A jury found Esseghaier and his co-accused Jaser guilty of multiple terror charges, including conspiracy to commit murder, this past spring. Since then, however, an experienced forensic psychiatrist found Esseghaier to be “actively psychotic,” likely schizophrenic and unable to participate in court proceedings.
Ramshaw’s testimony earlier this summer derailed the high-profile Via terror trial, forcing those involved — and those following the story in Canada and abroad — to question how the justice system and a society ought to deal with someone found guilty of serious crimes even as he suffered serious illness.
Over the course of several years, Esseghaier went from being a promising graduate student to effectively homeless and, according to his fellow students, increasingly erratic as he espoused more extreme religious views.
Ramshaw told the court Esseghaier spent several years in a worsening spiral of schizophrenia.
“It’s not rare,” Ramshaw told Global News, for people in that state “to gravitate toward religion to feel better.”
Over the the course of the trial Esseghaier has communicated his contempt for “man-made” law, his intention to convert those in court to Islam prior to a pending apocalypse and an antipathy toward the number three.
Justice Michael Code made clear he doesn’t agree with Ramshaw’s assessment, at least not with her finding that Esseghaier isn’t fit.
So he ordered a second assessment, conducted by Klassen.
While Klassen said he finds Esseghaier fit to be sentenced this case is still in uncharted legal waters.
Esseghaier has no lawyer because he insisted on representing himself. But a court-appointed “amicus curiae,” Russell Silverstein and Ingrid Grant, could still ask Code for an assessment determining whether Esseghaier was criminally responsible when he was conspiring to blow up a train.
Or they could ask Code to have Esseghaier hospitalized and treated.
“Esseghaier, at this point, in some way, shape or form, should get some treatment,” Klassen said Wednesday.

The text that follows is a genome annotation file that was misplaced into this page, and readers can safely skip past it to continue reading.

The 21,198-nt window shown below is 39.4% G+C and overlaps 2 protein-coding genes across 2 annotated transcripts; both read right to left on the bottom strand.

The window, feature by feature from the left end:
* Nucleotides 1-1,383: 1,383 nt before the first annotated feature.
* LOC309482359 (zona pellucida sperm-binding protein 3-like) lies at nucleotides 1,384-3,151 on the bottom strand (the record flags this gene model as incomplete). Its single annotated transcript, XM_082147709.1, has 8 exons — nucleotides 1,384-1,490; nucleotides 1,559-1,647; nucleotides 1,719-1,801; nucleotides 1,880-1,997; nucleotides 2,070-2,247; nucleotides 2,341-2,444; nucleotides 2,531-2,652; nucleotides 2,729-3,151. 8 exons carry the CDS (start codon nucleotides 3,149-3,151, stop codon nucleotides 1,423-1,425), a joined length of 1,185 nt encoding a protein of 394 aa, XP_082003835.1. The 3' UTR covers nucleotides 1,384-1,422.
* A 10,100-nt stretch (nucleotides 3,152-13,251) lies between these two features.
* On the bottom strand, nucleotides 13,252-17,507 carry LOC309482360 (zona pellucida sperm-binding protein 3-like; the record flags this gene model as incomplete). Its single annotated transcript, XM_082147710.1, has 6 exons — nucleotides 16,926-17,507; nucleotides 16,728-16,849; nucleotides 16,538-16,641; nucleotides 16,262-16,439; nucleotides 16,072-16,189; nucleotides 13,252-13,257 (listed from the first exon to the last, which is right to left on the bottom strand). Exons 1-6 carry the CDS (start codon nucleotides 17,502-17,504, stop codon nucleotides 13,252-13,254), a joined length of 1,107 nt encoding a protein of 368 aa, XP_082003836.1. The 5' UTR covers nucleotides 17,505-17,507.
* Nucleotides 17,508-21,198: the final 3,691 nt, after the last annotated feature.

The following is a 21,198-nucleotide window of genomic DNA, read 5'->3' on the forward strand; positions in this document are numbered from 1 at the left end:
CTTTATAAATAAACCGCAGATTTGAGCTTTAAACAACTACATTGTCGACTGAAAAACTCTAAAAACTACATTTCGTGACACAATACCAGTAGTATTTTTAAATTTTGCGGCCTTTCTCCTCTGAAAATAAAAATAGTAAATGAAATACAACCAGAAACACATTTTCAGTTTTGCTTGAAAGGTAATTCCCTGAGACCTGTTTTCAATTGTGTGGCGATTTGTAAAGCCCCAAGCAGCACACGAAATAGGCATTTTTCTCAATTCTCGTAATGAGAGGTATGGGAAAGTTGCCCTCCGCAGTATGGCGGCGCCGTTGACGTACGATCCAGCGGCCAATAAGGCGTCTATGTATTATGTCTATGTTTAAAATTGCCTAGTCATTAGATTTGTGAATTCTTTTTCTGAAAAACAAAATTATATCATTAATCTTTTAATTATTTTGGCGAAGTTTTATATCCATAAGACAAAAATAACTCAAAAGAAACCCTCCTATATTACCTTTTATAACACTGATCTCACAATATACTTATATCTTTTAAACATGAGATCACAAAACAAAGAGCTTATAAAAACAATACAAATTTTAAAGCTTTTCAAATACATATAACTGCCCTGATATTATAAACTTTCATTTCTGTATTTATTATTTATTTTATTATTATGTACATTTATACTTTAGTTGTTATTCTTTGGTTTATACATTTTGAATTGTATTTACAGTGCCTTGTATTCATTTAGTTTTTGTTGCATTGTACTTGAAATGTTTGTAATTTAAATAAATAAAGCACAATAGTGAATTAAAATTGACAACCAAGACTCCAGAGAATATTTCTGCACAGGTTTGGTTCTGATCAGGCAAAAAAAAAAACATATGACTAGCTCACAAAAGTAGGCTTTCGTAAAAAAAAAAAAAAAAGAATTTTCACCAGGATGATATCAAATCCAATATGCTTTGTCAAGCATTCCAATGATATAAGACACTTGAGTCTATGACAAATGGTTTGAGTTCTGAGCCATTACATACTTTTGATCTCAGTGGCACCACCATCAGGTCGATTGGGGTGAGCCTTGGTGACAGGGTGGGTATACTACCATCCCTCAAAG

But it isn’t clear how or where this would happen. Given that Esseghaier strenuously objects to being characterized as ill, Klassen admitted, “the chance of him taking medication voluntarily would be very low.”
When he was given the chance to speak Wednesday, Esseghaier went into detail outlining his perceived similarities to Jesus and the biblical prophet Joseph.
Whatever happens, questions around Esseghaier’s mental state have implications not only for his fate, but for that of his co-accused: Jaser’s lawyer could very well question the legitimacy of his client’s trial and guilty finding, given that the person with whom he supposedly conspired may have been too sick to do any conspiring.
Jaser’s lawyer John Norris has called the case “utterly unprecedented.”
These uncomfortable questions come up as terror investigations in both Canada and the U.S. are coming under fire for their alleged targeting of vulnerable people. The FBI, whose undercover agent played a seminal role in the Via terror investigation, has come under fire from Human Rights Watch for a series of prosecutions that targeted individuals with severe mental illness.
“We’ve documented cases of the FBI knowing someone suffered from a mental illness and continuing to pursue them anyway. … The same sorts of allegations are popping up in the Canadian cases,” said Human Rights Watch deputy Washington director Andrea Prasow.